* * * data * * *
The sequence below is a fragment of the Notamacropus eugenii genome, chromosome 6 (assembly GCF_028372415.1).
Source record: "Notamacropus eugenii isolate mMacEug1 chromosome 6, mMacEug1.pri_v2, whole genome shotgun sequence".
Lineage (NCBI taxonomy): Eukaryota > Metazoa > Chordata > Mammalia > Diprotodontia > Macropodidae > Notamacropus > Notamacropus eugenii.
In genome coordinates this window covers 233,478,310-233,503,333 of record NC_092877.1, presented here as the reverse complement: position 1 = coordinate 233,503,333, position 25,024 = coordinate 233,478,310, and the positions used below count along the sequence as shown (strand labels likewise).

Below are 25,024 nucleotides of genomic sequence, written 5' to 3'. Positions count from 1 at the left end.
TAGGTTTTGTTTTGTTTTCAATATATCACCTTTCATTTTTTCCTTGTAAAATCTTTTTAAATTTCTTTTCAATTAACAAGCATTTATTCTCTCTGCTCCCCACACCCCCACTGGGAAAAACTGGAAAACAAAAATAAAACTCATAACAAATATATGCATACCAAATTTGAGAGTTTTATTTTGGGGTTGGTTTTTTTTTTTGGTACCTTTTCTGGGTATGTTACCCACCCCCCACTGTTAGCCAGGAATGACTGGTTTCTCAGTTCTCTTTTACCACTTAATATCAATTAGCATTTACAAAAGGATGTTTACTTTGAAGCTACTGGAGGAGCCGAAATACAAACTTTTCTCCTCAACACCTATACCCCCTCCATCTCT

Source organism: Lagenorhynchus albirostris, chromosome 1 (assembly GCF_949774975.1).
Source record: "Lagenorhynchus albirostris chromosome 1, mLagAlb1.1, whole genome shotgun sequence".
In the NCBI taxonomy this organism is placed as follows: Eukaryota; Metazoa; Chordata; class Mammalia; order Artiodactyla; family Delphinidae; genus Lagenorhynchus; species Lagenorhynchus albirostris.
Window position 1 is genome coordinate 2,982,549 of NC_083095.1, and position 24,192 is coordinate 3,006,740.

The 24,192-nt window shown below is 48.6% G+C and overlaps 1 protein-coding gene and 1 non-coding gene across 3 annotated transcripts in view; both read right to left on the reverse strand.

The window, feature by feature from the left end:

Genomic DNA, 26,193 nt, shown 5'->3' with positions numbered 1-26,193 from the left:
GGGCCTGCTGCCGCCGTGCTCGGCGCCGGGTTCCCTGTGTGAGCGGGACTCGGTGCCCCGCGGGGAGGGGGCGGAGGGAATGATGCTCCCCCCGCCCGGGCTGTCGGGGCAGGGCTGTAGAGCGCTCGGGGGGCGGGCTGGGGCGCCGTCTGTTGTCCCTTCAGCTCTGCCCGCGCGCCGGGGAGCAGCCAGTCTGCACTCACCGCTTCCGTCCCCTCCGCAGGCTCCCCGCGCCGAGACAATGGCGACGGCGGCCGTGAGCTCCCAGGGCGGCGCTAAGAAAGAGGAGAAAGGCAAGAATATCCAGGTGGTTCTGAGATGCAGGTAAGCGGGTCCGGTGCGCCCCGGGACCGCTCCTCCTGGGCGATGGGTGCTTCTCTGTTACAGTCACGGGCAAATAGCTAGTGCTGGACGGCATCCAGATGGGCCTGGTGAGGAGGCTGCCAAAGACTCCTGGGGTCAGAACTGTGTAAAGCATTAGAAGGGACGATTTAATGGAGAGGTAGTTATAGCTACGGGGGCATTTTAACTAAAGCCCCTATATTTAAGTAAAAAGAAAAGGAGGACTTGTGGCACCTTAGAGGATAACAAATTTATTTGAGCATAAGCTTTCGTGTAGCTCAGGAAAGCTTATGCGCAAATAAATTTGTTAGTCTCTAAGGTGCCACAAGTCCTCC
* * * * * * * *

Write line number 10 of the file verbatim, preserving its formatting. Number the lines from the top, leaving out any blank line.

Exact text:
Window position 1 is genome coordinate 2,982,549 of NC_083095.1, and position 24,192 is coordinate 3,006,740.